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Letters

Missing the larger lessons of the Kavanaugh confirmation fight

Senator Lindsey Graham pointed to Democrats as he defended Supreme Court nominee Brett Kavanaugh at the Senate Judiciary Committee hearing in September 2018.
Senator Lindsey Graham pointed to Democrats as he defended Supreme Court nominee Brett Kavanaugh at the Senate Judiciary Committee hearing in September 2018.(TOM WILLIAMS/POOL/AP/FILE)

Although Joan Vennochi’s column “ ‘Justice on Trial’ and the lessons of the Kavanaugh nomination” (Opinion, Aug. 8) gives a concedingly biased but otherwise evenhanded recommendation of the book, the review underplays the real-life impact of the grueling ordeal and misses some historical context.

For example, the description of Senator Lindsey Graham as an “over-the-top Kavanaugh shill” ignores 15 years of history. Graham’s righteous indignation over judicial confirmation politics dates back to the failed nomination of Miguel Estrada.

It’s also worth mentioning the huge impact the protesters had on the day-to-day life of the Kavanaugh family, who were arguably the biggest victims in this latest chapter of judicial confirmation mayhem. If “much of the book is like looking into a fun house mirror,” the reader must be severely out of touch with the millions of Americans who watched this spectacle.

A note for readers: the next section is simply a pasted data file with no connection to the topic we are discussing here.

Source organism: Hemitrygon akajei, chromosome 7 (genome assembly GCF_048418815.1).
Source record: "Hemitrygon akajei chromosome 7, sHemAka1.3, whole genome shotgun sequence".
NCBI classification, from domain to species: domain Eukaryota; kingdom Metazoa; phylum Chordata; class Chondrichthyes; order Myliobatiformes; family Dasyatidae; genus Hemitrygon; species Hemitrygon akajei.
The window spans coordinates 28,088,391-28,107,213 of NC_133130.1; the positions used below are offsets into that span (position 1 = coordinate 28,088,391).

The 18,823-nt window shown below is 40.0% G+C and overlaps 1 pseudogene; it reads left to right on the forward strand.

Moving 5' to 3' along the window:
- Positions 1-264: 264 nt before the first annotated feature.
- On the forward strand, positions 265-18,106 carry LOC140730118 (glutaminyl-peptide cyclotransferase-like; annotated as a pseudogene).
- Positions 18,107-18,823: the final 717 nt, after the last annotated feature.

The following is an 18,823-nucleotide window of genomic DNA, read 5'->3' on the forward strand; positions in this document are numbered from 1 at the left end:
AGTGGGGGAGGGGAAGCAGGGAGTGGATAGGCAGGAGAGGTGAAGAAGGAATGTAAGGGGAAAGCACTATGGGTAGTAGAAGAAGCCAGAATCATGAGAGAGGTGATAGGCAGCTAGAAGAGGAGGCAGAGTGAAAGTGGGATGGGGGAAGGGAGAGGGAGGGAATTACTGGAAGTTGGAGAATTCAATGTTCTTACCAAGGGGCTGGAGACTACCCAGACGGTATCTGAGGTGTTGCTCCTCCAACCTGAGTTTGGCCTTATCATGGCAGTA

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But at the end, Vennochi hits the nail on the head: “Kavanaugh opponents aren’t giving up. Now House Democrats are asking the National Archives to release records relating to Kavanaugh’s time in George W. Bush’s White House. Sorry, that’s a lost cause. Read ‘Justice on Trial,’ and get ready for the next big battle.”

The unfortunate reality is that what we witnessed with the Brett Kavanaugh hearings may be just a trial run for the next confirmation fight.

Ashley Baker

Director of public policy

The Committee for Justice

Washington, D.C.